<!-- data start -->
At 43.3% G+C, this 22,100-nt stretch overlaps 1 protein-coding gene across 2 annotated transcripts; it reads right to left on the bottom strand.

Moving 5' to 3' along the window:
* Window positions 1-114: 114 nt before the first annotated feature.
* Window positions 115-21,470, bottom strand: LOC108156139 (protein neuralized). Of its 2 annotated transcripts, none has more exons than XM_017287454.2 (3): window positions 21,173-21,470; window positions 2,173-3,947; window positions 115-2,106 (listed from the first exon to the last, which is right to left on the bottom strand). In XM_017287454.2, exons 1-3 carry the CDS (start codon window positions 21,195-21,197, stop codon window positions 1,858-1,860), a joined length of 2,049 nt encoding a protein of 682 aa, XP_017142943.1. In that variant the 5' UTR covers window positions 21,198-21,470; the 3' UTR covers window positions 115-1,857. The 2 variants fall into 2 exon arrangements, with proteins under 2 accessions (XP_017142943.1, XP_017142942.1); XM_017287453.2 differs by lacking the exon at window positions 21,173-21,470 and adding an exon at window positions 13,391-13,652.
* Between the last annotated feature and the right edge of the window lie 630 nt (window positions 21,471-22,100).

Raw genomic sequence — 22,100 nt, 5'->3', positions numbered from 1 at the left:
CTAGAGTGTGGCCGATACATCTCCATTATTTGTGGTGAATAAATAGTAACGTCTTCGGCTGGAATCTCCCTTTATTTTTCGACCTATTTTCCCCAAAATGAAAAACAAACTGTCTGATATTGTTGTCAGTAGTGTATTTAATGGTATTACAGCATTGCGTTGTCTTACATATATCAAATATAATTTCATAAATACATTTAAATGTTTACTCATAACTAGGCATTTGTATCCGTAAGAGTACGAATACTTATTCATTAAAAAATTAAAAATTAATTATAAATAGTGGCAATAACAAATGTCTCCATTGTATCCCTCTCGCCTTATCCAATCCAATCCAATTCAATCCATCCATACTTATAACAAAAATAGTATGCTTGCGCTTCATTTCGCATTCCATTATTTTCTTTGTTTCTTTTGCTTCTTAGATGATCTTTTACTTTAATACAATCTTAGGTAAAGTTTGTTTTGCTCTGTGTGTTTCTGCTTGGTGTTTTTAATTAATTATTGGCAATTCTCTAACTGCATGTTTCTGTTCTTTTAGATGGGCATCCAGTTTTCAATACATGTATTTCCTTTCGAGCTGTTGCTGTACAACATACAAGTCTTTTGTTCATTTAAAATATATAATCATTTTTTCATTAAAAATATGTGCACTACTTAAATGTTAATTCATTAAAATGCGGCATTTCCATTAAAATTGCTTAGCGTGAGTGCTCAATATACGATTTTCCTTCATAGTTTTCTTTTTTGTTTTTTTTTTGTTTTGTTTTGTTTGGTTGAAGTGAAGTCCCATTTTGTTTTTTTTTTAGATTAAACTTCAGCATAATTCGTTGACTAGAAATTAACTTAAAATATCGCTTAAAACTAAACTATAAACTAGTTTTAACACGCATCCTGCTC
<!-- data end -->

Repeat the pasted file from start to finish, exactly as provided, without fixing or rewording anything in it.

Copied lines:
At 43.3% G+C, this 22,100-nt stretch overlaps 1 protein-coding gene across 2 annotated transcripts; it reads right to left on the bottom strand.

Moving 5' to 3' along the window:
* Window positions 1-114: 114 nt before the first annotated feature.
* Window positions 115-21,470, bottom strand: LOC108156139 (protein neuralized). Of its 2 annotated transcripts, none has more exons than XM_017287454.2 (3): window positions 21,173-21,470; window positions 2,173-3,947; window positions 115-2,106 (listed from the first exon to the last, which is right to left on the bottom strand). In XM_017287454.2, exons 1-3 carry the CDS (start codon window positions 21,195-21,197, stop codon window positions 1,858-1,860), a joined length of 2,049 nt encoding a protein of 682 aa, XP_017142943.1. In that variant the 5' UTR covers window positions 21,198-21,470; the 3' UTR covers window positions 115-1,857. The 2 variants fall into 2 exon arrangements, with proteins under 2 accessions (XP_017142943.1, XP_017142942.1); XM_017287453.2 differs by lacking the exon at window positions 21,173-21,470 and adding an exon at window positions 13,391-13,652.
* Between the last annotated feature and the right edge of the window lie 630 nt (window positions 21,471-22,100).

Raw genomic sequence — 22,100 nt, 5'->3', positions numbered from 1 at the left:
CTAGAGTGTGGCCGATACATCTCCATTATTTGTGGTGAATAAATAGTAACGTCTTCGGCTGGAATCTCCCTTTATTTTTCGACCTATTTTCCCCAAAATGAAAAACAAACTGTCTGATATTGTTGTCAGTAGTGTATTTAATGGTATTACAGCATTGCGTTGTCTTACATATATCAAATATAATTTCATAAATACATTTAAATGTTTACTCATAACTAGGCATTTGTATCCGTAAGAGTACGAATACTTATTCATTAAAAAATTAAAAATTAATTATAAATAGTGGCAATAACAAATGTCTCCATTGTATCCCTCTCGCCTTATCCAATCCAATCCAATTCAATCCATCCATACTTATAACAAAAATAGTATGCTTGCGCTTCATTTCGCATTCCATTATTTTCTTTGTTTCTTTTGCTTCTTAGATGATCTTTTACTTTAATACAATCTTAGGTAAAGTTTGTTTTGCTCTGTGTGTTTCTGCTTGGTGTTTTTAATTAATTATTGGCAATTCTCTAACTGCATGTTTCTGTTCTTTTAGATGGGCATCCAGTTTTCAATACATGTATTTCCTTTCGAGCTGTTGCTGTACAACATACAAGTCTTTTGTTCATTTAAAATATATAATCATTTTTTCATTAAAAATATGTGCACTACTTAAATGTTAATTCATTAAAATGCGGCATTTCCATTAAAATTGCTTAGCGTGAGTGCTCAATATACGATTTTCCTTCATAGTTTTCTTTTTTGTTTTTTTTTTGTTTTGTTTTGTTTGGTTGAAGTGAAGTCCCATTTTGTTTTTTTTTTAGATTAAACTTCAGCATAATTCGTTGACTAGAAATTAACTTAAAATATCGCTTAAAACTAAACTATAAACTAGTTTTAACACGCATCCTGCTC